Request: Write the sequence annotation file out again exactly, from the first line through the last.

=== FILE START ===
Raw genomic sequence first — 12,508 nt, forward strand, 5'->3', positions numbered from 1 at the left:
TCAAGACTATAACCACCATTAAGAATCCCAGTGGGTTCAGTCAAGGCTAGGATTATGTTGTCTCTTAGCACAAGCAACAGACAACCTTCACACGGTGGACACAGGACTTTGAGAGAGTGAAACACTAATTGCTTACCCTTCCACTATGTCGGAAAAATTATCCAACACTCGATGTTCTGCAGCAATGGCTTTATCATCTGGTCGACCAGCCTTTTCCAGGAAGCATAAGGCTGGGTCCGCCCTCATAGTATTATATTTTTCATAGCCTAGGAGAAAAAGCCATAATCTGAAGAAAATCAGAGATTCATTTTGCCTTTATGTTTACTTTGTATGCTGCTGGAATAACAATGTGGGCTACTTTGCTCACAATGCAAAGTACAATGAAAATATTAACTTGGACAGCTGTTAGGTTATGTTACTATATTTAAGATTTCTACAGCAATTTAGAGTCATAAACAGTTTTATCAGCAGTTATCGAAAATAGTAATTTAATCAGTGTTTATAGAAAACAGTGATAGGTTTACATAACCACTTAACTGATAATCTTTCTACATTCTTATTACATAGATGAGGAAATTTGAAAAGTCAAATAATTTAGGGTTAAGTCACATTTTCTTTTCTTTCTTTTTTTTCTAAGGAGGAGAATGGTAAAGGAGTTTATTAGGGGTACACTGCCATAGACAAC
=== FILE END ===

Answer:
Raw genomic sequence first — 12,508 nt, forward strand, 5'->3', positions numbered from 1 at the left:
TCAAGACTATAACCACCATTAAGAATCCCAGTGGGTTCAGTCAAGGCTAGGATTATGTTGTCTCTTAGCACAAGCAACAGACAACCTTCACACGGTGGACACAGGACTTTGAGAGAGTGAAACACTAATTGCTTACCCTTCCACTATGTCGGAAAAATTATCCAACACTCGATGTTCTGCAGCAATGGCTTTATCATCTGGTCGACCAGCCTTTTCCAGGAAGCATAAGGCTGGGTCCGCCCTCATAGTATTATATTTTTCATAGCCTAGGAGAAAAAGCCATAATCTGAAGAAAATCAGAGATTCATTTTGCCTTTATGTTTACTTTGTATGCTGCTGGAATAACAATGTGGGCTACTTTGCTCACAATGCAAAGTACAATGAAAATATTAACTTGGACAGCTGTTAGGTTATGTTACTATATTTAAGATTTCTACAGCAATTTAGAGTCATAAACAGTTTTATCAGCAGTTATCGAAAATAGTAATTTAATCAGTGTTTATAGAAAACAGTGATAGGTTTACATAACCACTTAACTGATAATCTTTCTACATTCTTATTACATAGATGAGGAAATTTGAAAAGTCAAATAATTTAGGGTTAAGTCACATTTTCTTTTCTTTCTTTTTTTTCTAAGGAGGAGAATGGTAAAGGAGTTTATTAGGGGTACACTGCCATAGACAAC